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Keywords:

  • bog;
  • climate change;
  • land use;
  • oceanic;
  • North Atlantic oscillation;
  • paludification;
  • winter;
  • survival

Summary 257

I. DEFINING AND QUANTIFYING OCEANICITY 257

II. ECOLOGICAL CONSEQUENCES OF OCEANICITY 261

III. ECOLOGICAL HISTORY OF OCEANICITY IN WESTERN EUROPE 263

IV. POSITIVE AND NEGATIVE INFLUENCES OF OCEANICITY 267

1. Species versus communities 267

2. Case study– Primula scotica –climatic effects on reproduction 268

3. Case study – cranberry production and anoxia tolerance 268

V. MODIFYING EFFECTS OF OCEANICITY ON PLANT DISTRIBUTION 269

VI. PHYSIOLOGICAL IMPACT OF WARM WINTERS 271

1. Phenology 271

2. Metabolic consequences of warm winters 272

3. Warm winters and mountain-top vegetation 274

VII. TREELINES AND OCEANICITY 276

VIII. CONCLUSIONS 278

Acknowledgements 279

References 279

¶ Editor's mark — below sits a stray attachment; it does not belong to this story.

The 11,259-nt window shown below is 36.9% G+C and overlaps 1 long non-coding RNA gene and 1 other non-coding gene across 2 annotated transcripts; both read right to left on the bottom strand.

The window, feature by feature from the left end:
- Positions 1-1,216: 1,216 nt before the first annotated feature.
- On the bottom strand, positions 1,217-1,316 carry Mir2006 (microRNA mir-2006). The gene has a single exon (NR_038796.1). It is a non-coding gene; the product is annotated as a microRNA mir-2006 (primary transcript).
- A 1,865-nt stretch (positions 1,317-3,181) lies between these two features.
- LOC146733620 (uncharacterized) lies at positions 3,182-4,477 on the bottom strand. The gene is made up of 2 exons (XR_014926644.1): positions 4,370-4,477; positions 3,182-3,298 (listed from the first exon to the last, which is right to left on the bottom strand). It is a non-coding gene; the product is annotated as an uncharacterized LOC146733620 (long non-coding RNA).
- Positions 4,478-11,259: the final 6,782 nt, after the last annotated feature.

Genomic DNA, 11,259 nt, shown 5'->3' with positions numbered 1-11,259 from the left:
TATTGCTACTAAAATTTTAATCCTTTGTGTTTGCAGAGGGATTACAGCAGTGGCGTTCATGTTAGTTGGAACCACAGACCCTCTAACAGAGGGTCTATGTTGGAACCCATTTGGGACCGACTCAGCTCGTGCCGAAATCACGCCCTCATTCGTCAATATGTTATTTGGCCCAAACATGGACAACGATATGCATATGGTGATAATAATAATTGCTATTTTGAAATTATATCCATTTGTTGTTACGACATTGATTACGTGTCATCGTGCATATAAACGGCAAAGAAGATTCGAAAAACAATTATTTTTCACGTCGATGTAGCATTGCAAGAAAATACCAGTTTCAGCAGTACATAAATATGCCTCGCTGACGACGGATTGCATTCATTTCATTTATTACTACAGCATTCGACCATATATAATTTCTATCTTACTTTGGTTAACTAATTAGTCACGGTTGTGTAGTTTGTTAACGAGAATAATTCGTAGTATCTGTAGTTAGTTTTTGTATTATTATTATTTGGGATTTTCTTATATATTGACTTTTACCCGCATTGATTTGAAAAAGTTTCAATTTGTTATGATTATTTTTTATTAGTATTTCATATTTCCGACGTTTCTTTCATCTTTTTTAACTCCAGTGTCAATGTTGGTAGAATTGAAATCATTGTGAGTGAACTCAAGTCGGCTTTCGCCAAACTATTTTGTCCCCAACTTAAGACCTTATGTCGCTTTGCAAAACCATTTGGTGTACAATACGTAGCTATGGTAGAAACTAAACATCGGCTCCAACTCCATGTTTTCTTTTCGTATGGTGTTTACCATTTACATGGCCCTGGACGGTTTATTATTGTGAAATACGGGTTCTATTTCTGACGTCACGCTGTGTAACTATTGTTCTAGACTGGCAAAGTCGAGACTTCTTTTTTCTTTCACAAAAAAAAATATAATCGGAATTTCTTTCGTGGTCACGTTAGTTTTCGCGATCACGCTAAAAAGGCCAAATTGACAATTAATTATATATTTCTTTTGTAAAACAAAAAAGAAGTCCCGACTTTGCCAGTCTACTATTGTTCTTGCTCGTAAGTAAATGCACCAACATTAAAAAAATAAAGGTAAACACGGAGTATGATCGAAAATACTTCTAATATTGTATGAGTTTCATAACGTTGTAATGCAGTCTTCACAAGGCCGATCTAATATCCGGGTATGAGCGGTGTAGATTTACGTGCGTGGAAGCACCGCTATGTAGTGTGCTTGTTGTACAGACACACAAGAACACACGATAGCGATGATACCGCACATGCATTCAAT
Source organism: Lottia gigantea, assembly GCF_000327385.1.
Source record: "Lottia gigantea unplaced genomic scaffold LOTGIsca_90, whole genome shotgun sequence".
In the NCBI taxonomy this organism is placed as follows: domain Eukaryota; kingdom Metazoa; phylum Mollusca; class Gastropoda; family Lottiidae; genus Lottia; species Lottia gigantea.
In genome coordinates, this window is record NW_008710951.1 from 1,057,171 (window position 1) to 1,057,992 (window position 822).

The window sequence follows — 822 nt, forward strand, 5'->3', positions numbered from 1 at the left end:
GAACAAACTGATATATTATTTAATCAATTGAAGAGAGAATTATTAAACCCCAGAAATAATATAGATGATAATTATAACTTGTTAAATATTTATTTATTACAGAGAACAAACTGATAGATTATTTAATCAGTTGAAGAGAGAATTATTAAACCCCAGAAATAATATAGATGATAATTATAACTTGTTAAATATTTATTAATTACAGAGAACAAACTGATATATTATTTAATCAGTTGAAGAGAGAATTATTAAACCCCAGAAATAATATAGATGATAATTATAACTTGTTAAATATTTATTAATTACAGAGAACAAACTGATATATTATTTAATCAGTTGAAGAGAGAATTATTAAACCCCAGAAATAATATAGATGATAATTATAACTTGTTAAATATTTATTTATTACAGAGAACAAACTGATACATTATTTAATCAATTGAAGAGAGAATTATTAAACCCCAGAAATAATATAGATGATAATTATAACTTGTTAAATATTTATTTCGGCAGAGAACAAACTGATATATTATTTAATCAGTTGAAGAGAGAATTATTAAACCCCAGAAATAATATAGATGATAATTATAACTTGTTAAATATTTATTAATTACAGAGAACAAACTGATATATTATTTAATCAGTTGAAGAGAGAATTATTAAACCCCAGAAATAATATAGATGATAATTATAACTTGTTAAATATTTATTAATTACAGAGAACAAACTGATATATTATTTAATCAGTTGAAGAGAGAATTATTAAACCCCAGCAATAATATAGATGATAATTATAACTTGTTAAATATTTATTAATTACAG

A cyclic behaviour in the intensity of maritime conditions which varies with the periodic behaviour of the North Atlantic oscillation has recently become apparent in the climatic record of northern Europe. Periodic increases in oceanicity are usually viewed as having a positive effect on plant survival, as milder winters, reduction of temperature extremes, low risk of exposure to frost, and freedom from drought reduce many aspects of environmental stress. However, warmer winters in maritime environments may also have a powerful influence in creating habitats that are unfavourable for many species. The dangers of long periods of soil saturation for overwintering plants, soaking injury to germinating seeds, premature bud burst in spring, depression of treelines by increased cloud cover and high lapse rates, as well as the constant leaching of soils, are all negative aspects of the maritime environment. Woody species in which root dormancy is delayed by mild winters are particularly vulnerable to the consequences of winter flooding. Subsequent re-exposure to oxygen as water tables fall in spring can aggravate flooding damage through post-anoxic injury, leading to severe dieback of anchoring roots. Soil leaching, particularly after human disturbance, can induce nutrient deficiencies and the establishment of oligotrophic communities with reduced productivity. Podzolization and iron pan formation have in the past facilitated the processes of paludification in oceanic regions. The resulting spread of bogs and acid moorlands can further reduce the potential for productivity in both agriculture and natural plant communities. Given the probability that current climatic trends may increase the degree of oceanicity in western and northern regions of Europe, the potentially negative consequences of such a climatic change need to be considered in relation to future ecological changes and their consequences for conservation and land use.